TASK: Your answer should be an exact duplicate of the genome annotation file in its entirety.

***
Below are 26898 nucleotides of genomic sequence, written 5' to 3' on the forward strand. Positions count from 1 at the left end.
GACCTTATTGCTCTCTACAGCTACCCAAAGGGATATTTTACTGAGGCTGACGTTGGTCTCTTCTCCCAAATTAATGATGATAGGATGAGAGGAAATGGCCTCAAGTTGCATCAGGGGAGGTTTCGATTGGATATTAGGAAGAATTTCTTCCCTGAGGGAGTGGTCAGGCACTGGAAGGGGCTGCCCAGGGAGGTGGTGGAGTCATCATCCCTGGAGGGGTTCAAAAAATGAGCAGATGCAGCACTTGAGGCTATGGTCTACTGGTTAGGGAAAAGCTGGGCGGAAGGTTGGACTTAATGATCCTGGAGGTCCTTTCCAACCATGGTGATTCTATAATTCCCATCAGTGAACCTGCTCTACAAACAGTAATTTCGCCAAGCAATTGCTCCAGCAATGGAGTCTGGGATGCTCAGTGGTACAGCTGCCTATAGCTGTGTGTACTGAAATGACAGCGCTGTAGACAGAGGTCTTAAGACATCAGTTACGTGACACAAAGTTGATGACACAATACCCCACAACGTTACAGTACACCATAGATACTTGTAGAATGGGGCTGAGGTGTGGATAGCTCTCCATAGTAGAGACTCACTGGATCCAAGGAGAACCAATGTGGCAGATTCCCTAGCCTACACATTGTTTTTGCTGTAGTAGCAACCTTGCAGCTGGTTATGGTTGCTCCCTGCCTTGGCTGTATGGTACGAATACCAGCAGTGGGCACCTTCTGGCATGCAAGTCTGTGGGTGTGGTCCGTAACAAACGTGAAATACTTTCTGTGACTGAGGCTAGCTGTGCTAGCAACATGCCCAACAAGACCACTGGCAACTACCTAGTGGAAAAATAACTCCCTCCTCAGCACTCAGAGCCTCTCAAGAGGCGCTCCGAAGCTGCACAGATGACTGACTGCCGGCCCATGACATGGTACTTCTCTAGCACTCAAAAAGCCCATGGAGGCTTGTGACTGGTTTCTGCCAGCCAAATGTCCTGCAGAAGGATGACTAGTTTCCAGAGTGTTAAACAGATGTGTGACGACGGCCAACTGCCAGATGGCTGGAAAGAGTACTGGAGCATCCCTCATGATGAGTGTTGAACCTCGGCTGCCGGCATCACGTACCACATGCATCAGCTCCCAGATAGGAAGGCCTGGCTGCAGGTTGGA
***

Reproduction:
Below are 26898 nucleotides of genomic sequence, written 5' to 3' on the forward strand. Positions count from 1 at the left end.
GACCTTATTGCTCTCTACAGCTACCCAAAGGGATATTTTACTGAGGCTGACGTTGGTCTCTTCTCCCAAATTAATGATGATAGGATGAGAGGAAATGGCCTCAAGTTGCATCAGGGGAGGTTTCGATTGGATATTAGGAAGAATTTCTTCCCTGAGGGAGTGGTCAGGCACTGGAAGGGGCTGCCCAGGGAGGTGGTGGAGTCATCATCCCTGGAGGGGTTCAAAAAATGAGCAGATGCAGCACTTGAGGCTATGGTCTACTGGTTAGGGAAAAGCTGGGCGGAAGGTTGGACTTAATGATCCTGGAGGTCCTTTCCAACCATGGTGATTCTATAATTCCCATCAGTGAACCTGCTCTACAAACAGTAATTTCGCCAAGCAATTGCTCCAGCAATGGAGTCTGGGATGCTCAGTGGTACAGCTGCCTATAGCTGTGTGTACTGAAATGACAGCGCTGTAGACAGAGGTCTTAAGACATCAGTTACGTGACACAAAGTTGATGACACAATACCCCACAACGTTACAGTACACCATAGATACTTGTAGAATGGGGCTGAGGTGTGGATAGCTCTCCATAGTAGAGACTCACTGGATCCAAGGAGAACCAATGTGGCAGATTCCCTAGCCTACACATTGTTTTTGCTGTAGTAGCAACCTTGCAGCTGGTTATGGTTGCTCCCTGCCTTGGCTGTATGGTACGAATACCAGCAGTGGGCACCTTCTGGCATGCAAGTCTGTGGGTGTGGTCCGTAACAAACGTGAAATACTTTCTGTGACTGAGGCTAGCTGTGCTAGCAACATGCCCAACAAGACCACTGGCAACTACCTAGTGGAAAAATAACTCCCTCCTCAGCACTCAGAGCCTCTCAAGAGGCGCTCCGAAGCTGCACAGATGACTGACTGCCGGCCCATGACATGGTACTTCTCTAGCACTCAAAAAGCCCATGGAGGCTTGTGACTGGTTTCTGCCAGCCAAATGTCCTGCAGAAGGATGACTAGTTTCCAGAGTGTTAAACAGATGTGTGACGACGGCCAACTGCCAGATGGCTGGAAAGAGTACTGGAGCATCCCTCATGATGAGTGTTGAACCTCGGCTGCCGGCATCACGTACCACATGCATCAGCTCCCAGATAGGAAGGCCTGGCTGCAGGTTGGA